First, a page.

The candidate’s program was not the result of a collective decision. This full endorsement of a post-party, individualized form of politics remains one of the most problematic aspects of the Mélenchon campaign. The result is a campaign that has made the most impressive use of new technologies and at the same time is based on a rather traditional conception of a presidential candidacy.

Yet it is obvious that in the current French context the candidacy of Mélenchon is indeed the one that is set against both establishment forces and the far right and the one attracting the biggest share of the anti-austerity, anti-neoliberal vote. It is important to stress that the dynamic of the Mélenchon campaign has also stopped the far right from presenting itself as a protest vote. Instead, the polls show that there are limits to Le Pen’s appeal, even to the point that her entering the second round is not as surefire as it initially seemed.

The impressive rallies he has organized, by far the biggest by any of the candidates, and his social media following attest to Mélenchon’s appeal. Moreover, the other candidacies of the radical left also fail to offer a credible alternative. Phillipe Poutou may have made an impressive presence in the second televised debate, by representing workers’ integrity and by his ridiculing the hypocrisy of both Fillon and Le Pen, yet this year’s campaign by the New Anticapitalist Party (NPA) remains within the limits of a classical anti-neoliberal and anticapitalist rhetoric, which underestimates the importance of questions such as the euro and the need to work on an alternative narrative (the essence of a transition program), not simply a list of grievances and demands.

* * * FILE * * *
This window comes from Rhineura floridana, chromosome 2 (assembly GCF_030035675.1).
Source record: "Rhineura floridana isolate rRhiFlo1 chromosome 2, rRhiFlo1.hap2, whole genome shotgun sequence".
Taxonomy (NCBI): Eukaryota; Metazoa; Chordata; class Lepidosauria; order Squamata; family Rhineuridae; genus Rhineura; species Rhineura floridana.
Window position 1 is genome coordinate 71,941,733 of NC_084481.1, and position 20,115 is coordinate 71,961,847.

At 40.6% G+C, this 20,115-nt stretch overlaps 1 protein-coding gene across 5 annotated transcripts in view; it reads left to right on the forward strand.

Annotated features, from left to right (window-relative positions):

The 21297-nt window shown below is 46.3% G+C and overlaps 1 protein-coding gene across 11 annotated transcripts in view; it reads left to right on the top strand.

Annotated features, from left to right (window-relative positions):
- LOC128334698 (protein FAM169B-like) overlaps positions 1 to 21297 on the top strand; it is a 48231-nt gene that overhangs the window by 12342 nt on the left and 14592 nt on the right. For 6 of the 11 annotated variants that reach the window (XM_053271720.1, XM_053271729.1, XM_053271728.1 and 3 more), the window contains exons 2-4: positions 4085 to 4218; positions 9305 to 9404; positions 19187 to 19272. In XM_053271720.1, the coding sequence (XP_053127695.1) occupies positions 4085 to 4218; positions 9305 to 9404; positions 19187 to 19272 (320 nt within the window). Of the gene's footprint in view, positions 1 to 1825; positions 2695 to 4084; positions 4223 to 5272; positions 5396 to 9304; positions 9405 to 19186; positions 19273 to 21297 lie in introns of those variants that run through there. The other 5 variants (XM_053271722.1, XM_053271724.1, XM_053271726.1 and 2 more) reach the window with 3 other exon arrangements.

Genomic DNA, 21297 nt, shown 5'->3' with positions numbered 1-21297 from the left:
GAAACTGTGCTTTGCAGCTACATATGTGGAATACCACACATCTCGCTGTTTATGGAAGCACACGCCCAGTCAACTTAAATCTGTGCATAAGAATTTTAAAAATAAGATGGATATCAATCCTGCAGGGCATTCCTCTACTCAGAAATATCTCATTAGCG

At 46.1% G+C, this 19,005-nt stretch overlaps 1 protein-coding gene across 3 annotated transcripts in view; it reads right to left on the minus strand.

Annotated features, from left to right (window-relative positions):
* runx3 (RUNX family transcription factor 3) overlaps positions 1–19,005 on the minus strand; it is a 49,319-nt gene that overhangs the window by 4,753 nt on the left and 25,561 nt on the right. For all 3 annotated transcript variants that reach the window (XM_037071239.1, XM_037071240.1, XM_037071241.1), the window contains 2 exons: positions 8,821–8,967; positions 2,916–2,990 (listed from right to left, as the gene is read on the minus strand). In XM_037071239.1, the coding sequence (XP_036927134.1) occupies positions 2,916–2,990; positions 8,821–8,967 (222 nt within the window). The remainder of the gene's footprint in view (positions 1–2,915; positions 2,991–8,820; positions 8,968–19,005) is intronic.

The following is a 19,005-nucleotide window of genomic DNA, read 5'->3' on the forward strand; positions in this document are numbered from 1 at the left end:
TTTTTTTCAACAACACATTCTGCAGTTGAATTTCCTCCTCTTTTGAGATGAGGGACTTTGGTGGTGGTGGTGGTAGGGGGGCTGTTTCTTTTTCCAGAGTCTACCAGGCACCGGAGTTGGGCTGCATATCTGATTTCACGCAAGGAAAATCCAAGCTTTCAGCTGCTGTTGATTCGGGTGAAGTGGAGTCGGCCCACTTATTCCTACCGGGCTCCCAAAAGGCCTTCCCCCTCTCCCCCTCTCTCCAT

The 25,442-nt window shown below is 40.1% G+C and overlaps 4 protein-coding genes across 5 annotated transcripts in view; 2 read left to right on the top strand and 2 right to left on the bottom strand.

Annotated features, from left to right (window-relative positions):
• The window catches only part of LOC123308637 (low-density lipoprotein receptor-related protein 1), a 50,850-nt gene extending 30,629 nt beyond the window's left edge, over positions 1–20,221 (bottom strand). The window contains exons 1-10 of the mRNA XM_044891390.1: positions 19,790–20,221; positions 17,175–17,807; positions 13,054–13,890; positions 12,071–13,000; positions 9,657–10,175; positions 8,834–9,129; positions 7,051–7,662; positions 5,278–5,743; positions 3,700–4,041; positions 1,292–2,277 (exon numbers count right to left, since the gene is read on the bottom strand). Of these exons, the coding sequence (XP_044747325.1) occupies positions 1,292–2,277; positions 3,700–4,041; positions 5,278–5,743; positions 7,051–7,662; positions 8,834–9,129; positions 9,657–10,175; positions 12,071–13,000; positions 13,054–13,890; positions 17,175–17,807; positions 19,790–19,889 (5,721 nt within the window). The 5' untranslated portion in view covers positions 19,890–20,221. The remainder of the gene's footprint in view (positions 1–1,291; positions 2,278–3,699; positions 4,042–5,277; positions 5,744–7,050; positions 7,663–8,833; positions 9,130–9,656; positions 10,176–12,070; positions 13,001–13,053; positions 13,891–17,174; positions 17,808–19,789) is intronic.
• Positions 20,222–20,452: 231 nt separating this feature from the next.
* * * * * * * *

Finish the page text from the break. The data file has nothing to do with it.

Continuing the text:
The last round of polls shows Mélenchon on the rise and the distance between him and Le Pen and Macron is getting smaller. This has triggered a series of attacks from the French press that attempt to present him as a dangerous choice. At the same time there is an effort to boost Macron. Yet it is obvious that there is still an important dynamism in the Mélenchon candidacy.

It is obvious that the extent of Mélenchon’s electoral success will have a great impact not only in France but also all over Europe, and will represent an important reminder of how dynamics coming from below can affect the political scene. On the other hand, it is equally obvious that we are still far from the elaboration of the strategy, program, and organizational forms that would create the conditions for a new “historical bloc” and a process of socialist transformation.

The Greek tragedy and Syriza’s capitulation has been a warning of the potential cost of not coming up with these plans. The hope created by electoral advances such as Mélenchon’s should not makes us forget that the difficult and urgent task of re-composing the Left that still lies ahead of us. However, there is no doubt that the political earthquake across Europe that Mélenchon’s electoral success would cause would put us in a better position to accomplish that task.